I voted for her because she’s the most qualified. Because representation is essential. Because I have little nephews I hope grow up believing that girls are badasses with whom they need to reckon. Because I want the fact that Hillary has shown up and done the work day in and day out for a lifetime to matter. Because with this precedent the work other women do will matter. The women I have learned from and been mentored by will matter. The women who are girls today will grow up knowing they matter. I will matter.

I voted for Hillary because she embodies what women can be: complex, multi-faceted, difficult, wicked smart, driven, powerful. I voted for Hillary because she has lived all those things together consistently, in the face of heinous sexism and misogyny, her entire life. And I find that really fucking inspiring.

And now, the most intelligent, accomplished, driven woman I have seen in my lifetime lost the job to a man who …where to even start? The list is long and horrific. So I am currently feeling the kind of devastation I’ve felt maybe twice before in my life.

As a woman, among the lessons I take from yesterday are these: half the country is fine with sexual assault, and half the country thinks that skin color, sexual orientation, physical abilities, gender, and religion are things that should automatically disqualify one from being seen and treated as fully human.

This is not new, of course. Just newly stark, in a relief it was privileged to hope wasn’t possible.

And the glass ceiling is still intact. Not one woman has succeeded in breaking it and the odds are so against us since women comprise a mere 1% of our government throughout history. There were small, encouraging gains yesterday, yes, especially for women of color (!). But how far will they get? When the overwhelming message is that no matter how hard we work, how much energy we put in, how much time it takes, or how smart we work to become it just won’t matter because someone else (white, male) will still tell us how far we are allowed to go? It will be much less far, now, for those who aren’t 10s, or white, or who can’t control their gag reflex at the smell of tic tacs.

I want, as Hillary said so beautifully today with every ounce of the composure that has made her such a formidable woman, to “never doubt that you are valuable and powerful and deserving of every chance and opportunity in the world to pursue and achieve your own dreams,” but I am fully doubting. We have not seen it, it has not happened, not yet.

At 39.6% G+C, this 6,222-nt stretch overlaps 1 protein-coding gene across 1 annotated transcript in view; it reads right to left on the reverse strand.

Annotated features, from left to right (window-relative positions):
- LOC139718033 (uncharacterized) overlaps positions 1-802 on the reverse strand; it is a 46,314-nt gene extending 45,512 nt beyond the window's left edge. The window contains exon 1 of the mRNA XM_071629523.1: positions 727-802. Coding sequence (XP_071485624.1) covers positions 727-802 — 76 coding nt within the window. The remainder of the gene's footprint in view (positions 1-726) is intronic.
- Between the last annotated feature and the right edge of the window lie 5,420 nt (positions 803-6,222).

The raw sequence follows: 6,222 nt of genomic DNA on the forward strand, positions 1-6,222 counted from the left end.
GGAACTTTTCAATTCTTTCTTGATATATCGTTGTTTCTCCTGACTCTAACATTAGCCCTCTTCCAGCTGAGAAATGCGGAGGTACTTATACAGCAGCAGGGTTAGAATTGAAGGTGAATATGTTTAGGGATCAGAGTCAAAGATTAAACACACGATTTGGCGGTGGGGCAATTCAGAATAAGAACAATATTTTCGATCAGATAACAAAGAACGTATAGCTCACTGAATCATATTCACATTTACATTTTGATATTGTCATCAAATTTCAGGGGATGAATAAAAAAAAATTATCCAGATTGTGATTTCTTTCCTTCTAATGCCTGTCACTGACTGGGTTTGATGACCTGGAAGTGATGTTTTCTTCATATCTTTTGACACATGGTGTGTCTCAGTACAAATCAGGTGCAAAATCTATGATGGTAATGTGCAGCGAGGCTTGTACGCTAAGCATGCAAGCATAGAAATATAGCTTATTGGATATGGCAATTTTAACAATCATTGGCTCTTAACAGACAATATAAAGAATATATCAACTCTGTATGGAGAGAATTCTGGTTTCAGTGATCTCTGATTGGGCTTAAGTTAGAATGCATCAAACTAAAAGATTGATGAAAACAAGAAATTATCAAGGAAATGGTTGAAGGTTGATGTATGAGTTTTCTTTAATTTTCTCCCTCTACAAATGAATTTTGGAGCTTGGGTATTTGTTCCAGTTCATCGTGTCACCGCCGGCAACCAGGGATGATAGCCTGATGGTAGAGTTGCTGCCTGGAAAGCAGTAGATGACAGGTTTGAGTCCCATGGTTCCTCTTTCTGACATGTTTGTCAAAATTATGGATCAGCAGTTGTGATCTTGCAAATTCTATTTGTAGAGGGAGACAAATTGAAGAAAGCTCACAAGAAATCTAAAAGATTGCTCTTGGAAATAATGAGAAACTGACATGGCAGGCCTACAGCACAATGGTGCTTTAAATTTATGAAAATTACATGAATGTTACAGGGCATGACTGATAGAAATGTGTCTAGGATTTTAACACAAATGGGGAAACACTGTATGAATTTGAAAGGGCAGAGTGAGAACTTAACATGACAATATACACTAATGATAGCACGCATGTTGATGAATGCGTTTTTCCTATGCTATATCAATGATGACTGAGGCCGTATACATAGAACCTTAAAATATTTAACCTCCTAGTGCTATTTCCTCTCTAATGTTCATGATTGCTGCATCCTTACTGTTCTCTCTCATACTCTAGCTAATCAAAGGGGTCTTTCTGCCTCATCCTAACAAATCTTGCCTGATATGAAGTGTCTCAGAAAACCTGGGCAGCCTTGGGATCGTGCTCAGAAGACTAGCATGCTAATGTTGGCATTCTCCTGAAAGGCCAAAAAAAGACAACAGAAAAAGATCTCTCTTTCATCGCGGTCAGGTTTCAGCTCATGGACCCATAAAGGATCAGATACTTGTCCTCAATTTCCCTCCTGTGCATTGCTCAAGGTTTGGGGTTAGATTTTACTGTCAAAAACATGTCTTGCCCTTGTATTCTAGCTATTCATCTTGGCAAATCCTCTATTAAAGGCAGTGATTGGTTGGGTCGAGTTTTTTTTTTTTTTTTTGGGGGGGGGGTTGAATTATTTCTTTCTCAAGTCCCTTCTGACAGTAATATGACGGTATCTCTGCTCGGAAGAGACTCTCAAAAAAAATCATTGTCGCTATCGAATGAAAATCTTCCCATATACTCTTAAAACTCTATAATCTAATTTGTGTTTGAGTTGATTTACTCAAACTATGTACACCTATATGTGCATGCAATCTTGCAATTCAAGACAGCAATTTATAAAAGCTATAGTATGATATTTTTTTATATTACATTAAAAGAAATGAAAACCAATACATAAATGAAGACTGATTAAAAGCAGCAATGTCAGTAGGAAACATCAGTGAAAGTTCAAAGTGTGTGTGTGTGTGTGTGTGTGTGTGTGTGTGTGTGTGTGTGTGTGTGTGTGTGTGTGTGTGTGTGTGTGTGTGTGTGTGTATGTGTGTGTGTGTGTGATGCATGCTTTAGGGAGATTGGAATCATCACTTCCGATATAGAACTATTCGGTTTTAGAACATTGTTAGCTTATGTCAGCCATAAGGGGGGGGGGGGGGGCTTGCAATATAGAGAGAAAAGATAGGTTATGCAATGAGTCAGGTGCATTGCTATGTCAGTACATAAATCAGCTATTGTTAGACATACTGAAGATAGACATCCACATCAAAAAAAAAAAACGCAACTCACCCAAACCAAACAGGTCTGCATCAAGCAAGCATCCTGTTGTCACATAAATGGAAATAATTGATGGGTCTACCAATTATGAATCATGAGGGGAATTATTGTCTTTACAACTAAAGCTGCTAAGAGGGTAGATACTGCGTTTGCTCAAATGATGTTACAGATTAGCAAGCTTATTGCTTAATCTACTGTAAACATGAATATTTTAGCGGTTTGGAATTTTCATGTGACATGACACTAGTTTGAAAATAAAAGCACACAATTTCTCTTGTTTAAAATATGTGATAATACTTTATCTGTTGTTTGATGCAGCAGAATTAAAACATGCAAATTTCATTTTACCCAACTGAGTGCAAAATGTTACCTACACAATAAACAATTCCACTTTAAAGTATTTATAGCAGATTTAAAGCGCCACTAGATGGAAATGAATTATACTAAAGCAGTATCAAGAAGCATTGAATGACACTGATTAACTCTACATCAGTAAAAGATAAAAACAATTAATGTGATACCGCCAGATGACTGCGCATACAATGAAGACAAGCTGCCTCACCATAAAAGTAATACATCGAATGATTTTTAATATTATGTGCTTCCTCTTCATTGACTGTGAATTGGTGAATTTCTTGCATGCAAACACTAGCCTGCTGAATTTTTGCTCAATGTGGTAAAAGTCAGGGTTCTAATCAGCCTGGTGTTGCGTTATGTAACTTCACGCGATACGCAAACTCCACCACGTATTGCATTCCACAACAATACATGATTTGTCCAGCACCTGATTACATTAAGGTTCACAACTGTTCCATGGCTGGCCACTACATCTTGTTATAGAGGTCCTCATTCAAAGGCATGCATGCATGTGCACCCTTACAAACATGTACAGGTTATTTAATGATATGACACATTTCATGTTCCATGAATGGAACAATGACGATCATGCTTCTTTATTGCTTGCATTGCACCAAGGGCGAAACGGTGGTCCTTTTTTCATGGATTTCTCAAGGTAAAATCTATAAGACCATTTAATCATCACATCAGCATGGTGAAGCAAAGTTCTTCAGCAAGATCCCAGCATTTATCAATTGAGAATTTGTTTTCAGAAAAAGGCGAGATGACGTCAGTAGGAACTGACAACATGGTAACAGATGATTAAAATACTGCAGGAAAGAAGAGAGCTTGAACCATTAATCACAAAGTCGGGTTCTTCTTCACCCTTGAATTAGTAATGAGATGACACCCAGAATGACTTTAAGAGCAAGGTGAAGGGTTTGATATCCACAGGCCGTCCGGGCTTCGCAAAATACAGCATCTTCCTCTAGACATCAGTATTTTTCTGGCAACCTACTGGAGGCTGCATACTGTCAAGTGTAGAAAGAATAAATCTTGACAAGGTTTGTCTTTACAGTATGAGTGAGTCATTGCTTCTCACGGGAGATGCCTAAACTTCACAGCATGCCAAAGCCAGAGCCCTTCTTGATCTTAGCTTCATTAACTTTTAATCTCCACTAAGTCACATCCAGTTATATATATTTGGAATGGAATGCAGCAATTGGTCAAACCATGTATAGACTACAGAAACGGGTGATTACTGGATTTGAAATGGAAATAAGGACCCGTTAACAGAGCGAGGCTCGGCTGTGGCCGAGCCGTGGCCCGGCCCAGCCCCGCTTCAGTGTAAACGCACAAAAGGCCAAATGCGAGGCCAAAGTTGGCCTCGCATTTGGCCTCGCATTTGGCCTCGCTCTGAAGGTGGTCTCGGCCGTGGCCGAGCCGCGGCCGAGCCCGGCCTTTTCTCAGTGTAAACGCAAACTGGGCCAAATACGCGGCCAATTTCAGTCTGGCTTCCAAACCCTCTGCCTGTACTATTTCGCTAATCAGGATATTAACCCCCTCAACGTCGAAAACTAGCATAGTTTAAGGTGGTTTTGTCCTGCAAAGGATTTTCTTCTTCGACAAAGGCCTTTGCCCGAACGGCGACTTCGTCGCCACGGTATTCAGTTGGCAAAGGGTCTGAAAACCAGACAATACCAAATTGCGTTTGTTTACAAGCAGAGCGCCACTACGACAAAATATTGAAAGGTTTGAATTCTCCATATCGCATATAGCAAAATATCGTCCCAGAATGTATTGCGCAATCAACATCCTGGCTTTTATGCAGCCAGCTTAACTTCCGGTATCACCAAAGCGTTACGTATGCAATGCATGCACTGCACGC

There come now well-meaning men saying things like “it was about the system, not the candidate” and “sure, sexism played a part, but…” If you are one of these men, please stop talking for a moment. Consider that perhaps, yes, deeply entrenched sexism is at the root of so much of what is wrong right now and work to recognize it. Look to the women around you who are devastated, acknowledge our heartbreak and give us space to mourn what might have been.

Listen when we tell you what it is like to be a woman in the world. To be professional. To be single. To be a wife. To be a mother. To be childless. To be all the things women can be, but mostly what it is to not be a man. How particularly cruel and unfair and heavy it feels at this moment in time.

It’s exhausting to unlearn the misogyny we internalize from girlhood. It’s exhausting to catalogue all the conversations where eyes can’t seem to focus on your face, all the ‘no offense, but’ comments involving gender, all the conversations that happen around instead of including you, to always wonder if you’re being paid, treated, acknowledged the way a man would be were he in your position. It’s exhausting to live with vivid recall of all the instances you’ve thrown up a practiced half-smile-deflector-shield and tried to let all the above go. It’s exhausting to do all this over and over in so many different ways, and tonight that exhaustion is bone-deep, soul-deep. Tonight I grieve.

Tomorrow, I know it is incumbent upon me, as one who has been given much, to give much in return and to fight for those who cannot.

I can. I will.